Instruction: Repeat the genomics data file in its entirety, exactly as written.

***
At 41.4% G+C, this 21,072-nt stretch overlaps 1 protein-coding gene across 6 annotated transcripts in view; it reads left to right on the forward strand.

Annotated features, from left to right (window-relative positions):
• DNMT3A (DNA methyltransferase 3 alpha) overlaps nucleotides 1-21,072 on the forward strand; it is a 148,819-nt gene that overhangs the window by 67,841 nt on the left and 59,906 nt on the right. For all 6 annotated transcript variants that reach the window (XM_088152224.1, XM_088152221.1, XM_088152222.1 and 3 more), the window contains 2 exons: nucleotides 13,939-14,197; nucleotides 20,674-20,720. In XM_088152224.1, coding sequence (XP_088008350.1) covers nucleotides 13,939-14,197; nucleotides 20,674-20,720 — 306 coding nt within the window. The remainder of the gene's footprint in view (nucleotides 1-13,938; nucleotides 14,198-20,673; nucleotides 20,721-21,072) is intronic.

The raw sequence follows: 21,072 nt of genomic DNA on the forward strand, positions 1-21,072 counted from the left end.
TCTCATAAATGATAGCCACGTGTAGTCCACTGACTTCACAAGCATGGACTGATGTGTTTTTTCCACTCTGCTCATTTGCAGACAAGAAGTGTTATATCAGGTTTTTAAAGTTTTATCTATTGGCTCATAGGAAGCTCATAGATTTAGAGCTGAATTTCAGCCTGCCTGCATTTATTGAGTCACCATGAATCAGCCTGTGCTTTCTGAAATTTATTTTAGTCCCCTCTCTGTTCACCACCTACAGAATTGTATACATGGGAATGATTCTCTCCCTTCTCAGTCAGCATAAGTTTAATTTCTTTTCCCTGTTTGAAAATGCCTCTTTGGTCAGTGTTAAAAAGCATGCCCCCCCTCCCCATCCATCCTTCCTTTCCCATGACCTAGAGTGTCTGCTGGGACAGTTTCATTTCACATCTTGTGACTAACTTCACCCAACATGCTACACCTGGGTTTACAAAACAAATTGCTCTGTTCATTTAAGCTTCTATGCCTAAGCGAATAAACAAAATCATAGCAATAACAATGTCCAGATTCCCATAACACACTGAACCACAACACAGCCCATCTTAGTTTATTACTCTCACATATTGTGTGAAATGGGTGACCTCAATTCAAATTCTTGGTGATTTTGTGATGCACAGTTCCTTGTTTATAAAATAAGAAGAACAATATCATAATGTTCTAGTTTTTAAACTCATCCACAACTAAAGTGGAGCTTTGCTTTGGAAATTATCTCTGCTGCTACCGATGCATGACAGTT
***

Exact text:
At 41.4% G+C, this 21,072-nt stretch overlaps 1 protein-coding gene across 6 annotated transcripts in view; it reads left to right on the forward strand.

Annotated features, from left to right (window-relative positions):
• DNMT3A (DNA methyltransferase 3 alpha) overlaps nucleotides 1-21,072 on the forward strand; it is a 148,819-nt gene that overhangs the window by 67,841 nt on the left and 59,906 nt on the right. For all 6 annotated transcript variants that reach the window (XM_088152224.1, XM_088152221.1, XM_088152222.1 and 3 more), the window contains 2 exons: nucleotides 13,939-14,197; nucleotides 20,674-20,720. In XM_088152224.1, coding sequence (XP_088008350.1) covers nucleotides 13,939-14,197; nucleotides 20,674-20,720 — 306 coding nt within the window. The remainder of the gene's footprint in view (nucleotides 1-13,938; nucleotides 14,198-20,673; nucleotides 20,721-21,072) is intronic.

The raw sequence follows: 21,072 nt of genomic DNA on the forward strand, positions 1-21,072 counted from the left end.
TCTCATAAATGATAGCCACGTGTAGTCCACTGACTTCACAAGCATGGACTGATGTGTTTTTTCCACTCTGCTCATTTGCAGACAAGAAGTGTTATATCAGGTTTTTAAAGTTTTATCTATTGGCTCATAGGAAGCTCATAGATTTAGAGCTGAATTTCAGCCTGCCTGCATTTATTGAGTCACCATGAATCAGCCTGTGCTTTCTGAAATTTATTTTAGTCCCCTCTCTGTTCACCACCTACAGAATTGTATACATGGGAATGATTCTCTCCCTTCTCAGTCAGCATAAGTTTAATTTCTTTTCCCTGTTTGAAAATGCCTCTTTGGTCAGTGTTAAAAAGCATGCCCCCCCTCCCCATCCATCCTTCCTTTCCCATGACCTAGAGTGTCTGCTGGGACAGTTTCATTTCACATCTTGTGACTAACTTCACCCAACATGCTACACCTGGGTTTACAAAACAAATTGCTCTGTTCATTTAAGCTTCTATGCCTAAGCGAATAAACAAAATCATAGCAATAACAATGTCCAGATTCCCATAACACACTGAACCACAACACAGCCCATCTTAGTTTATTACTCTCACATATTGTGTGAAATGGGTGACCTCAATTCAAATTCTTGGTGATTTTGTGATGCACAGTTCCTTGTTTATAAAATAAGAAGAACAATATCATAATGTTCTAGTTTTTAAACTCATCCACAACTAAAGTGGAGCTTTGCTTTGGAAATTATCTCTGCTGCTACCGATGCATGACAGTT